Arenas: 20 years old and counting Barclays Center for sale Citi’s Rick Perna joins Park Lane Falcons deal likely up to BofA, SunTrust TV money up 20 percent for NFL clubs Future bodes well for Packers’ income Talk in Buffalo centers on staying home Franchise values: Which price is right? Clippers scenarios have yet to play out USTA closing out $450M bond sale
SBJ/June 30-July 6, 2014/Finance
Talk in Buffalo centers on keeping team home
Published June 30, 2014, Page 35
The team, which is being sold from the estate of Ralph Wilson following the death of the Bills’ founding owner in March, has had numerous suitors named as potential buyers. In each case, questions have followed about how likely it would be for that particular individual to keep the team in its small, western New York market.
|As the Bills go to market, the trend lately has leaned toward non-local owners.
From 2010 through this year, eight of the 25 franchise sales across the NFL, NBA, NHL and MLB — or, less than one-third of the deals — involved an in-market buyer, according to SportsBusiness Journal research. That compares to a
NBA writer John Lombardo and editor Tom Stinson discuss what the Clippers' sale price means for overall franchise values, why it is an outlier and what its impact could be.
Only one of those teams bought by an out-of-market buyer has been relocated — the Seattle SuperSonics moving to Oklahoma City — but the number of outside buyers acquiring teams unquestionably has increased.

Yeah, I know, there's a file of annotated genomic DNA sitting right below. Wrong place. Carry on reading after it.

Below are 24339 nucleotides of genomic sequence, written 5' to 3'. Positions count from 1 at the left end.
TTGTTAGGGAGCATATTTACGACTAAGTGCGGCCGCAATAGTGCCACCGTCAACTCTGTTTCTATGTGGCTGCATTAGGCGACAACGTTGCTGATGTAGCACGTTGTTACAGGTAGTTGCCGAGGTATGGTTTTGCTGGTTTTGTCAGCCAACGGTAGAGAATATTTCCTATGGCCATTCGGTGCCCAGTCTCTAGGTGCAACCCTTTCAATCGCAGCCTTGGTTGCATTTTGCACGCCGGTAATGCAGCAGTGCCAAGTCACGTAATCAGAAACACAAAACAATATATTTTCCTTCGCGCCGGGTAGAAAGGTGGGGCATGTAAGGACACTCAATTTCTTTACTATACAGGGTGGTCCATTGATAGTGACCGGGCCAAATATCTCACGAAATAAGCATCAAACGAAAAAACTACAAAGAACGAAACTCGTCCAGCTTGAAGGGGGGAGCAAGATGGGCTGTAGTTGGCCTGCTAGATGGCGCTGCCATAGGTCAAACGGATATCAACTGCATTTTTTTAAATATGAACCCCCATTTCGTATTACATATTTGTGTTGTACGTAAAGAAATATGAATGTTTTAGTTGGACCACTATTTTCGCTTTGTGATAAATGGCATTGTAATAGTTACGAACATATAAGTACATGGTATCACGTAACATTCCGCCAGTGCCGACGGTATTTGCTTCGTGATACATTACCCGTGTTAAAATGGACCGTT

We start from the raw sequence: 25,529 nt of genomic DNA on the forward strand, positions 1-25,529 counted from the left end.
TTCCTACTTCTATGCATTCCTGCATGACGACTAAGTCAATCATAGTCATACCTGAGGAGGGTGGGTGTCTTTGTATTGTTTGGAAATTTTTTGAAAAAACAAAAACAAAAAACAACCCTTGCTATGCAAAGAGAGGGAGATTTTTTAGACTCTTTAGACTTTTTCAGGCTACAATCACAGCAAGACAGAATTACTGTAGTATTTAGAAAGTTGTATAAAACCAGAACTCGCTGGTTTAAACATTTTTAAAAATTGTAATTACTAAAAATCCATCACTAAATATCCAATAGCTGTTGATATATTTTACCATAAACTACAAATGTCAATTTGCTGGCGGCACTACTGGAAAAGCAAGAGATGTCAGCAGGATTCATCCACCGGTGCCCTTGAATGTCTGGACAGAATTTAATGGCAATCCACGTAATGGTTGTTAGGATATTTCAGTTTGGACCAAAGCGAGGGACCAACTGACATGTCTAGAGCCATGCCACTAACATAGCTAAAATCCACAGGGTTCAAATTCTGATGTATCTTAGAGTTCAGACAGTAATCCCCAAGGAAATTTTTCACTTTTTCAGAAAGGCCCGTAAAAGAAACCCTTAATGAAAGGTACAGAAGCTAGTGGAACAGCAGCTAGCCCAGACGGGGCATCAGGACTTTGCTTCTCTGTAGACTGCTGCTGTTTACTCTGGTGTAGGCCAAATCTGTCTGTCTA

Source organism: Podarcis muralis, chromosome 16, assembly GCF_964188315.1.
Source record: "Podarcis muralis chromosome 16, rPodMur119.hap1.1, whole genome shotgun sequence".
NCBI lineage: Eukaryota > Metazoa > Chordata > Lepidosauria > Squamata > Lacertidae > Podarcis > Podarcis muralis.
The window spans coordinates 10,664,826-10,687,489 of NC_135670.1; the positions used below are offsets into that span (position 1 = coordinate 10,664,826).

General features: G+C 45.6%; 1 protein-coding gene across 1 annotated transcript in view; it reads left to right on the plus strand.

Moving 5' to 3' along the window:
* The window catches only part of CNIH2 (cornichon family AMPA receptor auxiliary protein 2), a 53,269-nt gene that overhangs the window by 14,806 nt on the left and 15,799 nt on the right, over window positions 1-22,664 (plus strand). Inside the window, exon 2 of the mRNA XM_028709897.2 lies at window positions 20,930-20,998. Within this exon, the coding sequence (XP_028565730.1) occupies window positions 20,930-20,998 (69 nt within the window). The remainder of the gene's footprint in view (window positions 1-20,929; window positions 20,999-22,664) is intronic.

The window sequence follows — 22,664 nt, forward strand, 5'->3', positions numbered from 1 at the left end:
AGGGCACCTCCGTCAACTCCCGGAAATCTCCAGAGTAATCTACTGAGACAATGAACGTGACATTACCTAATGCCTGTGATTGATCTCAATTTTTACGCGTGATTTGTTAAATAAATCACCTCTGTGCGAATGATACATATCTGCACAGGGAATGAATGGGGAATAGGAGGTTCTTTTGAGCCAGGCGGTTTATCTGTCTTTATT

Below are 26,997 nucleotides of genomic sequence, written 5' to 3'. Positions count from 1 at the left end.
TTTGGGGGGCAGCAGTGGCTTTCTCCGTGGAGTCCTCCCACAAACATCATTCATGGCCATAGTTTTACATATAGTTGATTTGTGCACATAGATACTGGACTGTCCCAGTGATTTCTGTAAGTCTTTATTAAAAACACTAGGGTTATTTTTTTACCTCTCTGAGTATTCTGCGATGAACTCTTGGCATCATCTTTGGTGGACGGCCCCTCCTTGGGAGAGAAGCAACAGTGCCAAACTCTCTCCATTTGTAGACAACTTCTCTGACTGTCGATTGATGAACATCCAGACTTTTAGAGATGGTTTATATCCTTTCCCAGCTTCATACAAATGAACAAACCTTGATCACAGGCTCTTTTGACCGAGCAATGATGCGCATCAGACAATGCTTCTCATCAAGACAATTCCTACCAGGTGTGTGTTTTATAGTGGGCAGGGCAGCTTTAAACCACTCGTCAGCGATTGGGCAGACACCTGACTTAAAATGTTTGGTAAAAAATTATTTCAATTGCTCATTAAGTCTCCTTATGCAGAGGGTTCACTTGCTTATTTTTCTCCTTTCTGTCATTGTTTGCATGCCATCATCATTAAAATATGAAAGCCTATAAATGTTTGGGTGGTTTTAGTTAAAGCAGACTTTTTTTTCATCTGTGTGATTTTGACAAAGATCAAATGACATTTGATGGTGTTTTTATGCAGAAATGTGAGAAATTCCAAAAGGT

“Having observed sports franchise ownership trends over the past 20 years, you start to see patterns, and the increase in non-local ownership is one of the obvious patterns,” said sports finance adviser Mitchell Ziets.
Several trends are converging to bring outsiders into markets to buy beloved local sports teams, Ziets said. Those reasons include the continued growth in franchise values, which limits the pool of local buyers; the proliferation of wealth created in the financial industry in the last 15 years, with these buyers generally concentrated in financial centers; and the fact that, for the most part, new venues have been completed in the last 25 years, allowing new, out-of-town owners to avoid fighting the “all politics is local” battle, Ziets said.
Whether the Bills will follow that trend or get a buyer with ties to the home market will play out in the months ahead.